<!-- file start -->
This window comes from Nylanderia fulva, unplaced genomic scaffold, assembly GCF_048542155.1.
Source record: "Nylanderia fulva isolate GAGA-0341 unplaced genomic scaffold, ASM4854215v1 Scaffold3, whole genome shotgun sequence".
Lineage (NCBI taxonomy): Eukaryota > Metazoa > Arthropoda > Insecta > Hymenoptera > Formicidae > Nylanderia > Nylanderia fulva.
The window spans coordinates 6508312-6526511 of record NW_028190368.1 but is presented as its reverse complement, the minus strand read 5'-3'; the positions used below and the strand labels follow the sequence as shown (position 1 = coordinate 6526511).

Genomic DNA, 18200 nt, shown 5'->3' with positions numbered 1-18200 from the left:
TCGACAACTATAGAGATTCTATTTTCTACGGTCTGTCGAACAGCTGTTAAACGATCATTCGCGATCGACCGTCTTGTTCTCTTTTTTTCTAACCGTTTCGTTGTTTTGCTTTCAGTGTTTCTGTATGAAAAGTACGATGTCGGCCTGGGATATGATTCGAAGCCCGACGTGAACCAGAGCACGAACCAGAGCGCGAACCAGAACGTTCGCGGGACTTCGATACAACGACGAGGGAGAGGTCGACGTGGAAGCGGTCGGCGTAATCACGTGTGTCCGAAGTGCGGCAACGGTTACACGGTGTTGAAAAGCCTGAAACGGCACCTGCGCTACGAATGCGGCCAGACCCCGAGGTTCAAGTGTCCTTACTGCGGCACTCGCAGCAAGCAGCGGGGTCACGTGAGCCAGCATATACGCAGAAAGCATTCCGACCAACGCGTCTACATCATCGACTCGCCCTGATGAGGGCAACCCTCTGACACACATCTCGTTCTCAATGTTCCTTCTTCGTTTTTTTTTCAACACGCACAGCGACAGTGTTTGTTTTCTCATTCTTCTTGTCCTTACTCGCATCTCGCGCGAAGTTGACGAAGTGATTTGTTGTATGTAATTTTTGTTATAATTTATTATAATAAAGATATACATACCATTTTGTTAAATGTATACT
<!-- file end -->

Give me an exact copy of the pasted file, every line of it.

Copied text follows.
This window comes from Nylanderia fulva, unplaced genomic scaffold, assembly GCF_048542155.1.
Source record: "Nylanderia fulva isolate GAGA-0341 unplaced genomic scaffold, ASM4854215v1 Scaffold3, whole genome shotgun sequence".
Lineage (NCBI taxonomy): Eukaryota > Metazoa > Arthropoda > Insecta > Hymenoptera > Formicidae > Nylanderia > Nylanderia fulva.
The window spans coordinates 6508312-6526511 of record NW_028190368.1 but is presented as its reverse complement, the minus strand read 5'-3'; the positions used below and the strand labels follow the sequence as shown (position 1 = coordinate 6526511).

Genomic DNA, 18200 nt, shown 5'->3' with positions numbered 1-18200 from the left:
TCGACAACTATAGAGATTCTATTTTCTACGGTCTGTCGAACAGCTGTTAAACGATCATTCGCGATCGACCGTCTTGTTCTCTTTTTTTCTAACCGTTTCGTTGTTTTGCTTTCAGTGTTTCTGTATGAAAAGTACGATGTCGGCCTGGGATATGATTCGAAGCCCGACGTGAACCAGAGCACGAACCAGAGCGCGAACCAGAACGTTCGCGGGACTTCGATACAACGACGAGGGAGAGGTCGACGTGGAAGCGGTCGGCGTAATCACGTGTGTCCGAAGTGCGGCAACGGTTACACGGTGTTGAAAAGCCTGAAACGGCACCTGCGCTACGAATGCGGCCAGACCCCGAGGTTCAAGTGTCCTTACTGCGGCACTCGCAGCAAGCAGCGGGGTCACGTGAGCCAGCATATACGCAGAAAGCATTCCGACCAACGCGTCTACATCATCGACTCGCCCTGATGAGGGCAACCCTCTGACACACATCTCGTTCTCAATGTTCCTTCTTCGTTTTTTTTTCAACACGCACAGCGACAGTGTTTGTTTTCTCATTCTTCTTGTCCTTACTCGCATCTCGCGCGAAGTTGACGAAGTGATTTGTTGTATGTAATTTTTGTTATAATTTATTATAATAAAGATATACATACCATTTTGTTAAATGTATACT